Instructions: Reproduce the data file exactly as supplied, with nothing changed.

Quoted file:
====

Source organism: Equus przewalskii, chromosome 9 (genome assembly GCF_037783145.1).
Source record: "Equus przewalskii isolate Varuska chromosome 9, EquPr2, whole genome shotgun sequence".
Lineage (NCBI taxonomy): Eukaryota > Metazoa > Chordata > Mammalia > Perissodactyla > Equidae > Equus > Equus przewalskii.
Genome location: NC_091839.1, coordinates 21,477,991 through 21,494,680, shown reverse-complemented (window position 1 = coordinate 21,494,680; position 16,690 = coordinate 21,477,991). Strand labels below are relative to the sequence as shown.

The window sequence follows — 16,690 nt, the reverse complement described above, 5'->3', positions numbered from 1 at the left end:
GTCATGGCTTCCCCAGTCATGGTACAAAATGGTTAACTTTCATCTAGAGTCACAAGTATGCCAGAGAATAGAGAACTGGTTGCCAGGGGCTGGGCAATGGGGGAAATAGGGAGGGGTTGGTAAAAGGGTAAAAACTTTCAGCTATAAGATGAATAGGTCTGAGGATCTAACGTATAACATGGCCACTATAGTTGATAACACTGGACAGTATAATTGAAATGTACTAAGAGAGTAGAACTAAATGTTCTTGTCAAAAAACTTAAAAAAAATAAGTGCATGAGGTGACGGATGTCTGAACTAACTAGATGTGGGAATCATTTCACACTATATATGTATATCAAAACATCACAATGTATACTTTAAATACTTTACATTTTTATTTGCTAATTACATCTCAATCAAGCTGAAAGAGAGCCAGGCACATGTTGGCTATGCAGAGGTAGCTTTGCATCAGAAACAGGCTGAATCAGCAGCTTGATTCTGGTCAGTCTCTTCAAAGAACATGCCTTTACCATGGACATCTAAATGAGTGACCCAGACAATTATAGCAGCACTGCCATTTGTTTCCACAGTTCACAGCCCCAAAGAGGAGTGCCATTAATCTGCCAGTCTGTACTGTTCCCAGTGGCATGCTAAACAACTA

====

Source organism: Equus przewalskii, chromosome 9 (genome assembly GCF_037783145.1).
Source record: "Equus przewalskii isolate Varuska chromosome 9, EquPr2, whole genome shotgun sequence".
Lineage (NCBI taxonomy): Eukaryota > Metazoa > Chordata > Mammalia > Perissodactyla > Equidae > Equus > Equus przewalskii.
Genome location: NC_091839.1, coordinates 21,477,991 through 21,494,680, shown reverse-complemented (window position 1 = coordinate 21,494,680; position 16,690 = coordinate 21,477,991). Strand labels below are relative to the sequence as shown.

The window sequence follows — 16,690 nt, the reverse complement described above, 5'->3', positions numbered from 1 at the left end:
GTCATGGCTTCCCCAGTCATGGTACAAAATGGTTAACTTTCATCTAGAGTCACAAGTATGCCAGAGAATAGAGAACTGGTTGCCAGGGGCTGGGCAATGGGGGAAATAGGGAGGGGTTGGTAAAAGGGTAAAAACTTTCAGCTATAAGATGAATAGGTCTGAGGATCTAACGTATAACATGGCCACTATAGTTGATAACACTGGACAGTATAATTGAAATGTACTAAGAGAGTAGAACTAAATGTTCTTGTCAAAAAACTTAAAAAAAATAAGTGCATGAGGTGACGGATGTCTGAACTAACTAGATGTGGGAATCATTTCACACTATATATGTATATCAAAACATCACAATGTATACTTTAAATACTTTACATTTTTATTTGCTAATTACATCTCAATCAAGCTGAAAGAGAGCCAGGCACATGTTGGCTATGCAGAGGTAGCTTTGCATCAGAAACAGGCTGAATCAGCAGCTTGATTCTGGTCAGTCTCTTCAAAGAACATGCCTTTACCATGGACATCTAAATGAGTGACCCAGACAATTATAGCAGCACTGCCATTTGTTTCCACAGTTCACAGCCCCAAAGAGGAGTGCCATTAATCTGCCAGTCTGTACTGTTCCCAGTGGCATGCTAAACAACTA